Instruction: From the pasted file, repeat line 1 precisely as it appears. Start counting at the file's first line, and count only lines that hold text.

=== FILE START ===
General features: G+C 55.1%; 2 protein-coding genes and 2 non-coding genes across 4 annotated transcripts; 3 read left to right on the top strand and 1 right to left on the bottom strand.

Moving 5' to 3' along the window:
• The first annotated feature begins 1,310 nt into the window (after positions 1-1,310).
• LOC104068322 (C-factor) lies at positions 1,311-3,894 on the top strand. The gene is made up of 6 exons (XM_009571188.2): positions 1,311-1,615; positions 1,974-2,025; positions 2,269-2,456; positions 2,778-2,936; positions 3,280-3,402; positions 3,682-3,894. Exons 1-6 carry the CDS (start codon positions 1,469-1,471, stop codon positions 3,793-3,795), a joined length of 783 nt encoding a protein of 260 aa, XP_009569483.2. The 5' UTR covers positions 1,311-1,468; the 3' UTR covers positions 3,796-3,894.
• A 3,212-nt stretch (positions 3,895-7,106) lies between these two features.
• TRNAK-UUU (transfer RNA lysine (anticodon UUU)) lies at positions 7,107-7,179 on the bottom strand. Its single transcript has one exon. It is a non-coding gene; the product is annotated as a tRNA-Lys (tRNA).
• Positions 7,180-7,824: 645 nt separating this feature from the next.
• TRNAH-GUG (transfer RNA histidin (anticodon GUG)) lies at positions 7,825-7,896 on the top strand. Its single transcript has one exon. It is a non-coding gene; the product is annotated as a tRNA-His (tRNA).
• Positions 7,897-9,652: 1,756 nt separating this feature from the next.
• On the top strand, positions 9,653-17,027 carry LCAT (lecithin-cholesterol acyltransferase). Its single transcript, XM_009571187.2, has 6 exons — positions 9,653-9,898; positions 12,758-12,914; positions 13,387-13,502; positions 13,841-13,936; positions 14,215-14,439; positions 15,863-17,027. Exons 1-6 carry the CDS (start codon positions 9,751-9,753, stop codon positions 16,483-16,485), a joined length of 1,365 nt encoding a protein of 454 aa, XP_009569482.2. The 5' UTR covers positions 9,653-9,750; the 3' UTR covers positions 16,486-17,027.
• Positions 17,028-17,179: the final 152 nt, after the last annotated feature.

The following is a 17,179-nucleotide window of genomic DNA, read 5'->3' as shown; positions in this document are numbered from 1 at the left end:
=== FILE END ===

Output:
General features: G+C 55.1%; 2 protein-coding genes and 2 non-coding genes across 4 annotated transcripts; 3 read left to right on the top strand and 1 right to left on the bottom strand.